BY CHRISTA SGOBBA
There may be a long-reaching benefit to earning good grades as a kid: People who scored higher on intelligence tests as kids have a lower risk of dying from a bunch of common killers later on, research from the University of Edinburgh found.
In the study, researchers looked at childhood intelligence scores from over 65,000 people, and followed them up for an average of 57 years to study their causes of death.
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The findings? People who scored one standard deviation above the average—about 15 points higher—were 28 percent less likely to die from respiratory disease, 25 percent less likely to die from heart disease, and 24 percent less likely to die from stroke.
When comparing the smartest to the not-quite-as-bright, the results were even more striking: People scoring in the top 10 percent of intelligence were half as likely to die from heart disease, stroke, digestive diseases, and smoking-related cancers than those scoring in the lowest 10 percent. Lung cancer produced the strongest effect: For those in the highest 10 percent of intelligence, their lung cancer risk was slashed by two-thirds.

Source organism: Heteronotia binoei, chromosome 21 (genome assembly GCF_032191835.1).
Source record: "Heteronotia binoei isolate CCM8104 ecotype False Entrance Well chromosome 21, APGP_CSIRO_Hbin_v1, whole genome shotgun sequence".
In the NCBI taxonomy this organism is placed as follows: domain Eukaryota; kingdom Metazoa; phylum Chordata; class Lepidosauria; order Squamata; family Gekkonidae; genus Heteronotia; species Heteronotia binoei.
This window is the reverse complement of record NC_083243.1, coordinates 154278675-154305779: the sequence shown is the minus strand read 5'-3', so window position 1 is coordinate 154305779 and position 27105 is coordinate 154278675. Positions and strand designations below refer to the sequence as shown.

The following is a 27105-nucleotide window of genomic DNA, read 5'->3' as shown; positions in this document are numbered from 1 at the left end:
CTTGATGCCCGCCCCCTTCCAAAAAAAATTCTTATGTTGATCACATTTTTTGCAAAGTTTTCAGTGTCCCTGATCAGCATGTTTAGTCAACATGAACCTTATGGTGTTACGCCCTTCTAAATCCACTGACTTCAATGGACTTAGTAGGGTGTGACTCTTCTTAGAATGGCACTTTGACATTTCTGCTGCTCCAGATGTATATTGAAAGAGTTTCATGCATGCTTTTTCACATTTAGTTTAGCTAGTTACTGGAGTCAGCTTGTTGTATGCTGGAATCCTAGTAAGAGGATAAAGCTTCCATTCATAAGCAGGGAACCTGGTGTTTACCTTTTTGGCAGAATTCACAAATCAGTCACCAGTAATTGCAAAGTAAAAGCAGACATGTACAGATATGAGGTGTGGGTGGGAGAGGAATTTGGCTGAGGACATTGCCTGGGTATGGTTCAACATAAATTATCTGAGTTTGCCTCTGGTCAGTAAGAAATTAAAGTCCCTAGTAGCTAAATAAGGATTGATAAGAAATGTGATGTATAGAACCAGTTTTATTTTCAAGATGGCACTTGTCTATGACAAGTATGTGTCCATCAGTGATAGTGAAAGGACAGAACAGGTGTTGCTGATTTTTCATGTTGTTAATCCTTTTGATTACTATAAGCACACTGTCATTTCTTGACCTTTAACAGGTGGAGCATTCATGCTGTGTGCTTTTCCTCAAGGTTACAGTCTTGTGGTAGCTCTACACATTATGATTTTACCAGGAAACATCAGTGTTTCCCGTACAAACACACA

Those in the top quarter of intelligence were one-third less likely to die from dementia than those in the bottom quarter, too.
It’s possible that protective behavioural traits might be linked to higher intelligence, such as not smoking, engaging in recommended physical activity, and being proactive about health care may be responsible, the researchers say. It’s also possible that intelligence can influence employment opportunities and thus job-related exposures to certain toxins—which may explain the risk for respiratory-related causes of death seen in those with lower scores.